US-owned delivery and warehousing company that counts Marks & Spencer and Asos among its customers has been criticized for giving bosses multi-million pound bonuses while pushing for taxpayer-funded vacation assistance British.
XPO Logistics paid $ 6.4million (£ 4.6million) in cash bonuses for 2020, including $ 3.3million to Brad Jacobs, chief executive and chairman of the Connecticut-based company, according to his Annual Report.
The company’s three top executives have also received stock options worth more than $ 27 million, and a new incentive program could see them split an additional $ 144 million over six years.
Data from HM Revenue and Customs shows six of the company’s UK subsidiaries claimed a total of between £ 12m and £ 25m in leave between December 2020 and February, the only months for which data is available.
XPO didn’t own two of the companies until January 2021, but claims continued after that point.
The company’s annual report indicates that its compensation committee met 11 times in 2020 to discuss executive compensation and that it had the power to “incorporate an element of discretion” into its decisions.
Pirc, an organization that advises shareholders on how to vote at company annual meetings, said investors should oppose the company’s compensation policy and the re-election of its compensation committee at a vote in the United States on Tuesday.
Pirc noted the generosity of the company’s compensation arrangements in light of his decision to receive state support.
“Companies that rely on taxpayer support during the pandemic are expected to make appropriate reductions in executive pay,” Pirc said.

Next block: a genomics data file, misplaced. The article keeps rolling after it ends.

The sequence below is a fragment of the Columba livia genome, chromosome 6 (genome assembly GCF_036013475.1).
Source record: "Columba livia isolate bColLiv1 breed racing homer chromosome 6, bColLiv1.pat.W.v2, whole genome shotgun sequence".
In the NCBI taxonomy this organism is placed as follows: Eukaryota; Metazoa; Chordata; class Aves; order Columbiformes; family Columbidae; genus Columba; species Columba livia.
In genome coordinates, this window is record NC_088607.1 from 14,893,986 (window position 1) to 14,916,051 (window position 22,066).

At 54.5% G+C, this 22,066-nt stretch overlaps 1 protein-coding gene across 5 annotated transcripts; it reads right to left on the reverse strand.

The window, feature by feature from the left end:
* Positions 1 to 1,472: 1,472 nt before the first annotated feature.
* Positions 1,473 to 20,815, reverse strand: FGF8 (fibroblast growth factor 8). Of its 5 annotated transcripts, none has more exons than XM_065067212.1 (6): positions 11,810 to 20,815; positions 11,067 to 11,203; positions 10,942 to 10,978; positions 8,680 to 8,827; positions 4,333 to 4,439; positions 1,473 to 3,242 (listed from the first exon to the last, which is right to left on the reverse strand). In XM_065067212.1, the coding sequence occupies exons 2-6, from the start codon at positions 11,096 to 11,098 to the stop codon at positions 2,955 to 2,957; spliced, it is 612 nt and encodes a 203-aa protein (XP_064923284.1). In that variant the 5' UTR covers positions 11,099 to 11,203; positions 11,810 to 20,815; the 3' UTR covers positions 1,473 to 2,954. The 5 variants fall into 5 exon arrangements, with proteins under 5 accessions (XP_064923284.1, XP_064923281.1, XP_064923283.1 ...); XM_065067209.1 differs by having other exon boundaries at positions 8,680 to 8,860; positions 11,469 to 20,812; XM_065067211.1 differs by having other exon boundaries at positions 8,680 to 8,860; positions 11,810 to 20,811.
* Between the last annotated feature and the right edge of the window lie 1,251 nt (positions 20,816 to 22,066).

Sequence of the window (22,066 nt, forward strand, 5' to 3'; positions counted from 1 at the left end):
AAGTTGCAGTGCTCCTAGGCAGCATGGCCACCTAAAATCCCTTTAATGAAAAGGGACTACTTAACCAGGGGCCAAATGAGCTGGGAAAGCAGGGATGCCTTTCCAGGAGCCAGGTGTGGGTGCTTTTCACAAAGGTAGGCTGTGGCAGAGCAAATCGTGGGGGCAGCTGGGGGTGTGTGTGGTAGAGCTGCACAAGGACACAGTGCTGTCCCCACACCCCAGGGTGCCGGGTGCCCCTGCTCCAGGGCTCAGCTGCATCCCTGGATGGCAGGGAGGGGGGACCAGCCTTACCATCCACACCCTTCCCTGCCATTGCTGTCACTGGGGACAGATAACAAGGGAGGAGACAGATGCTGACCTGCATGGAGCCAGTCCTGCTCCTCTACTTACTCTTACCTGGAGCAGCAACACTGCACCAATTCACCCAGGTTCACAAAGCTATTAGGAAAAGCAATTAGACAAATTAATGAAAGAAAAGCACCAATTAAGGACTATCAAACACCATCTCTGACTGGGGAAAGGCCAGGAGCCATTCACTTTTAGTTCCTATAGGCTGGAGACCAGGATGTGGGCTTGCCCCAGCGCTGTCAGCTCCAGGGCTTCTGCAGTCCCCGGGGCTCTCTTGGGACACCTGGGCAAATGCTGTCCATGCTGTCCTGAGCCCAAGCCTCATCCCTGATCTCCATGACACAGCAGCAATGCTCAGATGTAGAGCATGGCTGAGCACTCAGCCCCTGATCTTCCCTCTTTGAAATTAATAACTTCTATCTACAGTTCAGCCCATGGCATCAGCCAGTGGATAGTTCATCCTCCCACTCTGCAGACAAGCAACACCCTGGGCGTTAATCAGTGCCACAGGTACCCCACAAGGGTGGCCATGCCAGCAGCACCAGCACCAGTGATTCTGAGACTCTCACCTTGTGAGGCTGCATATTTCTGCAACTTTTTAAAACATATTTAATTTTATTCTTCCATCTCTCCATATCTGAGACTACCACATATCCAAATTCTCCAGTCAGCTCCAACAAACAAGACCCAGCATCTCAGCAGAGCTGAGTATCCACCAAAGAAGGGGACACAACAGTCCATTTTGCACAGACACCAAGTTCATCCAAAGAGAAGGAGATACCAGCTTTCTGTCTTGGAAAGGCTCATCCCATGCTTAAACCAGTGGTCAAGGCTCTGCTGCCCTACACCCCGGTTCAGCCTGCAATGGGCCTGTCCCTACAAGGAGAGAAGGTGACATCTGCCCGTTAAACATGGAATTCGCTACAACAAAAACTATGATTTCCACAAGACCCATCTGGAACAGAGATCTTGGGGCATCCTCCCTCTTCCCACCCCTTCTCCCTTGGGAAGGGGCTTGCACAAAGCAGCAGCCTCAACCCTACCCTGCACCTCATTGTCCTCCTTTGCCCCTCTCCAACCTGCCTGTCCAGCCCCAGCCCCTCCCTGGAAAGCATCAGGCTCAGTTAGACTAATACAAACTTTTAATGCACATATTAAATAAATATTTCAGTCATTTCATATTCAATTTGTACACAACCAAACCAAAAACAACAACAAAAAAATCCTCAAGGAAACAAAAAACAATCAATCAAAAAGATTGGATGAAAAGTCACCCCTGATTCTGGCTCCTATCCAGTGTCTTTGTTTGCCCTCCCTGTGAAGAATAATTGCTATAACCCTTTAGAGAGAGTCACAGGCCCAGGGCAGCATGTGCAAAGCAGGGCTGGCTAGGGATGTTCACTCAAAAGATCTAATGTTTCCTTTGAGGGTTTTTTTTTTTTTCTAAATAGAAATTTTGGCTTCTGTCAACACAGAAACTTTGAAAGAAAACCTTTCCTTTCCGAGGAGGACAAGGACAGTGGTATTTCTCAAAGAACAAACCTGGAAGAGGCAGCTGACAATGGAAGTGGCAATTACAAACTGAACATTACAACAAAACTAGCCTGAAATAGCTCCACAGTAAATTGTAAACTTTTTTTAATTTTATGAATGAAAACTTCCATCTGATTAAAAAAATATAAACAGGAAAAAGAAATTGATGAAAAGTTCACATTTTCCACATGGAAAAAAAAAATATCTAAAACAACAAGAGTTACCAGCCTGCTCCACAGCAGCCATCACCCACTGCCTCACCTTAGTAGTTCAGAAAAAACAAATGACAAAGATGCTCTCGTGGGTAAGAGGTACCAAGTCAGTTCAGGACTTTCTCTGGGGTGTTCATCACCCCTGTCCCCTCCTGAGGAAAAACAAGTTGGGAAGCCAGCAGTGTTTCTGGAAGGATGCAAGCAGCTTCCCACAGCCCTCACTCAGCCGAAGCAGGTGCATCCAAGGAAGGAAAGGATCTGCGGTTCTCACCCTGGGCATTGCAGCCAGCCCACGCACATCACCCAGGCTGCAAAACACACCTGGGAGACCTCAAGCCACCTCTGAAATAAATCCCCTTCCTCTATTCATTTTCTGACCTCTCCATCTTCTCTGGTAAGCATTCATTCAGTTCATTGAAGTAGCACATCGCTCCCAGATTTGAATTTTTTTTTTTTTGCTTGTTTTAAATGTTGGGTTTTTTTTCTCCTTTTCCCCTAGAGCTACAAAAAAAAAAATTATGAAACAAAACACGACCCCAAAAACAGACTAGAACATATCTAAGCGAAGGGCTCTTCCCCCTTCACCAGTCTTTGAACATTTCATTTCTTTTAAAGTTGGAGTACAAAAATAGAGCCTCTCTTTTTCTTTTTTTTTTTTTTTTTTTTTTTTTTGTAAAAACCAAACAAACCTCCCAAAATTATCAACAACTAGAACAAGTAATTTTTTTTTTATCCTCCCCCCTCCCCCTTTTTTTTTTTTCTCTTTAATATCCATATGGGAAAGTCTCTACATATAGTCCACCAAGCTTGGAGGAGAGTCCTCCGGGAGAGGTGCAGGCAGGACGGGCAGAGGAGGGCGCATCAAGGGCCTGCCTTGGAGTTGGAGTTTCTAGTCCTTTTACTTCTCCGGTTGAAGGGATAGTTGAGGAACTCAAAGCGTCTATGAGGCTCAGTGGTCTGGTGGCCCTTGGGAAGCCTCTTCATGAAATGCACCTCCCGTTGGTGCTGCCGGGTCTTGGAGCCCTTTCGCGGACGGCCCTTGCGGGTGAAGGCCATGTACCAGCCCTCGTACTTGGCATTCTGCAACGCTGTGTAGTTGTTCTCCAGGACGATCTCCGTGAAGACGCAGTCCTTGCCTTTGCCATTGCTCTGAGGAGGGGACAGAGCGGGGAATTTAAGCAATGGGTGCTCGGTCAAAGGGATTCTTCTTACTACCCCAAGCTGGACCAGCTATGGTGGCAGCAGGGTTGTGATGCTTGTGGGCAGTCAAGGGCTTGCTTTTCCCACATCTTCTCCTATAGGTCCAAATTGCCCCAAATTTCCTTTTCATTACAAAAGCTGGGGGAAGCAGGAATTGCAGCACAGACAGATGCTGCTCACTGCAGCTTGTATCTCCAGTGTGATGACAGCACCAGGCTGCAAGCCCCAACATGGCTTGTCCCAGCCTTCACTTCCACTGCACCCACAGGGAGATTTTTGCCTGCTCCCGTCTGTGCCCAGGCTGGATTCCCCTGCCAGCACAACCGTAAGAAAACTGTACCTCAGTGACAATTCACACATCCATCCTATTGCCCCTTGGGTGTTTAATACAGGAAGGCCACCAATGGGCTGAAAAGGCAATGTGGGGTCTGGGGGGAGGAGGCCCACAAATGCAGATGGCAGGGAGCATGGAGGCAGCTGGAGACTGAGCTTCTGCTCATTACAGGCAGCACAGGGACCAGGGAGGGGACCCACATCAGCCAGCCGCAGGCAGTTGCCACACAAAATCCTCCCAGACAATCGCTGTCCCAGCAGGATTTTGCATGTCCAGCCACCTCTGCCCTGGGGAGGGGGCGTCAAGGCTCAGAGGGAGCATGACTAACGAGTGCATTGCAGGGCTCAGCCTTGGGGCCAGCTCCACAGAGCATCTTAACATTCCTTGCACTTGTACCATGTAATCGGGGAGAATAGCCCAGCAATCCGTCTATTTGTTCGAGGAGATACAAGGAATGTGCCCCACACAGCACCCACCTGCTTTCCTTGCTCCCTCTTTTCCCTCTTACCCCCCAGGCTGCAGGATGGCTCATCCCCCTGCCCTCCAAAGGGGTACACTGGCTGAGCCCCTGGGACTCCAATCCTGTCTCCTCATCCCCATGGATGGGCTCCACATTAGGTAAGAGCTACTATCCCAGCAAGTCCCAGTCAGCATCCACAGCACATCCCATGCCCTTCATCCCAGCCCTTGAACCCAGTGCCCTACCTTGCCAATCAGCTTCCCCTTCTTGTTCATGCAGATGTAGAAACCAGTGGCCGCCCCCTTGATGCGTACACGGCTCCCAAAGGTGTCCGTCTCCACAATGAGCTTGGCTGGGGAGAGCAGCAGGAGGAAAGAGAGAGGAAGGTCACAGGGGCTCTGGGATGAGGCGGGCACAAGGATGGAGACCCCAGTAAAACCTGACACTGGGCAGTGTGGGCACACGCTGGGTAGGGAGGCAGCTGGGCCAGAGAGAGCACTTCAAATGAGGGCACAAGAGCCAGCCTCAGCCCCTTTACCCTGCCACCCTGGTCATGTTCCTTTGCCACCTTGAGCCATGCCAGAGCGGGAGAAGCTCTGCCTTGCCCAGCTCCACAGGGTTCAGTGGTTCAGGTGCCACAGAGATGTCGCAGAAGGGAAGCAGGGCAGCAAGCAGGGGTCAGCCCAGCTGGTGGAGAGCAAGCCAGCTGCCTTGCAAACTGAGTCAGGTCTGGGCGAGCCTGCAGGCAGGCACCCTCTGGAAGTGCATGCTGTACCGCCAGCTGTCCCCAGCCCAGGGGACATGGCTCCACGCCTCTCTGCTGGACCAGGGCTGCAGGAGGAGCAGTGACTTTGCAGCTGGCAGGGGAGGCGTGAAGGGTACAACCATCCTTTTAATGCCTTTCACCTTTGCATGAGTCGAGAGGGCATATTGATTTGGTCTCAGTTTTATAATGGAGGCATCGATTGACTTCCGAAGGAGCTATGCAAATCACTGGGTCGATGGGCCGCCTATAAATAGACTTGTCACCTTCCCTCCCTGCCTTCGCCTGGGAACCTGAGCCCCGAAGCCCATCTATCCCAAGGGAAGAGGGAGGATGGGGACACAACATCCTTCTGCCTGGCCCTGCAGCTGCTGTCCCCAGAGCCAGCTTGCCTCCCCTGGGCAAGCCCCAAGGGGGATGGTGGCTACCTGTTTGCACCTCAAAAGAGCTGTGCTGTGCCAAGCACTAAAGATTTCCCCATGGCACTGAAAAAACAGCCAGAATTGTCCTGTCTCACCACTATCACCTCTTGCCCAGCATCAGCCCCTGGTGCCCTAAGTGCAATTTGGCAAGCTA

Shareholder votes on wages are not binding in the United States but can prove embarrassing for companies facing a major rebellion.
XPO Logistics made no reference in its annual report to cutting executive compensation in 2021 to reflect its use of state support during the pandemic.
However, the company said it had discussed its executive compensation for 2020 with shareholders throughout 2020 and early 2021, while also asking for time off.
Labor MP Olivia Blake, who sits on the public accounts committee, which monitors public spending, said: ‘When companies take large amounts of public money, one has to ask why big bonuses seem to be paid.
“Obviously, the intention of the time off program is to protect jobs, and it seems strange that companies are paying millions in bonuses.”
XPO employs over 25,000 people in the UK and has delivery and storage contracts for goods with companies such as Marks & Spencer, Asos, Primark and Waitrose.
The UK was the company’s largest market outside of the US at the end of 2020, accounting for more than $ 2 billion of its annual revenue of $ 16 billion.
It has since acquired two businesses from rivals Kuehne and Nagel, in a purchase that was agreed in March 2020 but was not finalized until January 2021.
An XPO spokesperson declined to comment.
A Treasury spokesperson said: ‘Over the past 12 months the leave program has helped pay the wages of millions of workers across the UK – and it would be wrong to deny anyone the necessary support for this difficult period.
“We made it clear that the system was to be used in the spirit in which it was intended.”